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The Easy Consonants

Here are the pronunciations of the consonants with sounds most like English's:

  • C, at least in most of Latin America, is pronounced like the "c" in "cereal" when it comes before an e or an i, and like the "c" in "car" when it is other positions. Examples: complacer, hacer, ácido, carro, acabar, crimen. Note: Although you will be understood if you use the Latin American pronunciation, in parts of Spain the c sounds like the "th" in "thin" when it comes before an e or i.
  • CH is pronounced the same as the "ch" in "church." Examples: chico, machismo, Chile.
  • F is pronounced like the "f" in "fox." Examples: eficaz, frío, frenes.
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  • K has basically the same sound in Spanish, although somewhat softer. It is found primarily in words of foreign origin. Examples: kilómetro, Irak.
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  • M is pronounced like the "m" in "mother." Examples: madre, música, embajada.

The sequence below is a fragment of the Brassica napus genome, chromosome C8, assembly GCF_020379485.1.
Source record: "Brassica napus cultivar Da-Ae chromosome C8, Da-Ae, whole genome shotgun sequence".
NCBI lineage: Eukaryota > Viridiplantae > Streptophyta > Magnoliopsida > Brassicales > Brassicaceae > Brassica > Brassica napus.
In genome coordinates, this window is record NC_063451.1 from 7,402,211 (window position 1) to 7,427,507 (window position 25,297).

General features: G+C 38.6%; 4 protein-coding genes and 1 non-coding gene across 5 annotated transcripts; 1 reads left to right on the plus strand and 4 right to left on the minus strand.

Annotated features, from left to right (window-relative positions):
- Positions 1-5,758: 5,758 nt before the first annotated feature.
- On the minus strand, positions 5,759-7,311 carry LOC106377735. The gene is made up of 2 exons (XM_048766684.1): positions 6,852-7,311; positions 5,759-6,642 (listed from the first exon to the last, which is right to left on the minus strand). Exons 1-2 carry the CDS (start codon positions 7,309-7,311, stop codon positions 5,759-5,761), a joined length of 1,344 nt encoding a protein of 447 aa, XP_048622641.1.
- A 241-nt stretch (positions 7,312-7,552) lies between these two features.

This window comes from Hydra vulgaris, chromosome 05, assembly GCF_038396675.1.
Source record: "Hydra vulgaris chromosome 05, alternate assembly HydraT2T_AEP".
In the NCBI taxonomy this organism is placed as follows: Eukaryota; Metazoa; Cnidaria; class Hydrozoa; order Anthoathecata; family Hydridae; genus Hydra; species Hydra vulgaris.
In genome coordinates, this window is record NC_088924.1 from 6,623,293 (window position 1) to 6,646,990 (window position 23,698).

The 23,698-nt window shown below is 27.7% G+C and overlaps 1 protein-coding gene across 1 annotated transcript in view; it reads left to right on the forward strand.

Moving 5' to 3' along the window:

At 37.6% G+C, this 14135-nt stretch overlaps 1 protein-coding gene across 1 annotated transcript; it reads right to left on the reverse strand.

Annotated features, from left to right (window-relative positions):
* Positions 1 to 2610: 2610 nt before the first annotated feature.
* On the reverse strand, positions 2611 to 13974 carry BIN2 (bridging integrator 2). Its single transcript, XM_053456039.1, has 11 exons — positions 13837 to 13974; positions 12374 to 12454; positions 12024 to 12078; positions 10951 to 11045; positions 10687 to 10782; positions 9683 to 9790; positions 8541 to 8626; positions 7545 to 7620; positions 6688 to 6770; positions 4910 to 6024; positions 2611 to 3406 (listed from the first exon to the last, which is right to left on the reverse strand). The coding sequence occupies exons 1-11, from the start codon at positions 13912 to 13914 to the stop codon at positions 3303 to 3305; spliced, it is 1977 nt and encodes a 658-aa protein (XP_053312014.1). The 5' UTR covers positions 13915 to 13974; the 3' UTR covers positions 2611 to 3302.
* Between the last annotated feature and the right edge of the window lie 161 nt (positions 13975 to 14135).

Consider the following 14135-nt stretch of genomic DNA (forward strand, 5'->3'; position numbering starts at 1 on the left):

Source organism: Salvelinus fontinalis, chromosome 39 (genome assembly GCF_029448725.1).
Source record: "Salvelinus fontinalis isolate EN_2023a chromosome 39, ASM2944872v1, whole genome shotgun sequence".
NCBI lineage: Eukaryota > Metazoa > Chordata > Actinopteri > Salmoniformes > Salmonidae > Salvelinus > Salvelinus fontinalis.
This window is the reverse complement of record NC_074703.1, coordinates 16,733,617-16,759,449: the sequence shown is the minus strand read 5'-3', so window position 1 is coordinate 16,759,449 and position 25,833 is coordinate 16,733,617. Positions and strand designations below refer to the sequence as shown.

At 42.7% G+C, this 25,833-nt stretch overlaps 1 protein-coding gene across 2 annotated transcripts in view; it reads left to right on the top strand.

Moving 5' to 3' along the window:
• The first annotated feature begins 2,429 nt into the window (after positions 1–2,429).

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  • P is pronounced like the "p" in "spot." Note that the "p" in "spot" is softer and less explosive than the "p" in "pot." Examples: papas, padre, suponer.
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  • Q is pronounced the same as the k. Note that the u following a q is not pronounced. Examples: quetzal, siquiatra, que.
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  • S is pronounced like the "s" in "simple." You do not give it the "z" sound heard in "wears" and many other English plural words, although it can be slightly voiced (like a soft "z") when it comes before an m, b, d, v, g, l, n or r. Examples: Susana, seres humanos, sencillo, fantasma.
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  • T is pronounced like the "t" in "stop." Note that the "t" of "stop" is softer and less explosive than the "t" of "top." Examples: todo, yate, temer.
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  • W is pronounced like the "w" in "water." It is found primarily in words of foreign origin. Examples: kilowatt, Zimbabwe.
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  • Y is generally pronounced the same as in English.

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